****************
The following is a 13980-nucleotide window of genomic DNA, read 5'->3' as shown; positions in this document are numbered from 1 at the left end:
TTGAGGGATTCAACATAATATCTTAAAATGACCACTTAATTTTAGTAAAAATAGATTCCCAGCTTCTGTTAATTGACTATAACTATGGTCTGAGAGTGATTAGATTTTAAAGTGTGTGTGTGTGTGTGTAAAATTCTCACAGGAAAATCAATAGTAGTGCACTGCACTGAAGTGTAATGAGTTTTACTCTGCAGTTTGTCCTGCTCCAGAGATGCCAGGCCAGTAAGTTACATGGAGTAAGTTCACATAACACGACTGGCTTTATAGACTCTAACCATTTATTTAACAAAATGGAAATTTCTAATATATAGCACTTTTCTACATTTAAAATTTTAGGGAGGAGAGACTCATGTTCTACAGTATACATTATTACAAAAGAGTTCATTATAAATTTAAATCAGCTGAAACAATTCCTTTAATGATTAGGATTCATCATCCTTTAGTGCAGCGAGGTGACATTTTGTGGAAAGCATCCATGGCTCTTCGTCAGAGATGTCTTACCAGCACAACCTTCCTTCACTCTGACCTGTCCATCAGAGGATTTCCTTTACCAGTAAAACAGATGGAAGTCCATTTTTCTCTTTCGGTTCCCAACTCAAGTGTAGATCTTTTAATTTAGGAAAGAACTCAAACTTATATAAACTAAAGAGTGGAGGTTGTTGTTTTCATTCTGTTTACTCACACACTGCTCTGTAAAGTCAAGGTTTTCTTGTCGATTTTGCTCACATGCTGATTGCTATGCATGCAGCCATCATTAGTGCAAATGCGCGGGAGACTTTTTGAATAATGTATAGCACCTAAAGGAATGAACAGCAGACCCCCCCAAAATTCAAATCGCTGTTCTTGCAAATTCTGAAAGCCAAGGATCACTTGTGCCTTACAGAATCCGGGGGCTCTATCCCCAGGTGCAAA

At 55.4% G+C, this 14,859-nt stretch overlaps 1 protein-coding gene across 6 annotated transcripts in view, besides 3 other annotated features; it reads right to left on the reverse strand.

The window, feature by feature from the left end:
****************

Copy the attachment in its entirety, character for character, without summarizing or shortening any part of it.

The following is a 13980-nucleotide window of genomic DNA, read 5'->3' as shown; positions in this document are numbered from 1 at the left end:
TTGAGGGATTCAACATAATATCTTAAAATGACCACTTAATTTTAGTAAAAATAGATTCCCAGCTTCTGTTAATTGACTATAACTATGGTCTGAGAGTGATTAGATTTTAAAGTGTGTGTGTGTGTGTGTAAAATTCTCACAGGAAAATCAATAGTAGTGCACTGCACTGAAGTGTAATGAGTTTTACTCTGCAGTTTGTCCTGCTCCAGAGATGCCAGGCCAGTAAGTTACATGGAGTAAGTTCACATAACACGACTGGCTTTATAGACTCTAACCATTTATTTAACAAAATGGAAATTTCTAATATATAGCACTTTTCTACATTTAAAATTTTAGGGAGGAGAGACTCATGTTCTACAGTATACATTATTACAAAAGAGTTCATTATAAATTTAAATCAGCTGAAACAATTCCTTTAATGATTAGGATTCATCATCCTTTAGTGCAGCGAGGTGACATTTTGTGGAAAGCATCCATGGCTCTTCGTCAGAGATGTCTTACCAGCACAACCTTCCTTCACTCTGACCTGTCCATCAGAGGATTTCCTTTACCAGTAAAACAGATGGAAGTCCATTTTTCTCTTTCGGTTCCCAACTCAAGTGTAGATCTTTTAATTTAGGAAAGAACTCAAACTTATATAAACTAAAGAGTGGAGGTTGTTGTTTTCATTCTGTTTACTCACACACTGCTCTGTAAAGTCAAGGTTTTCTTGTCGATTTTGCTCACATGCTGATTGCTATGCATGCAGCCATCATTAGTGCAAATGCGCGGGAGACTTTTTGAATAATGTATAGCACCTAAAGGAATGAACAGCAGACCCCCCCAAAATTCAAATCGCTGTTCTTGCAAATTCTGAAAGCCAAGGATCACTTGTGCCTTACAGAATCCGGGGGCTCTATCCCCAGGTGCAAA

At 55.4% G+C, this 14,859-nt stretch overlaps 1 protein-coding gene across 6 annotated transcripts in view, besides 3 other annotated features; it reads right to left on the reverse strand.

The window, feature by feature from the left end: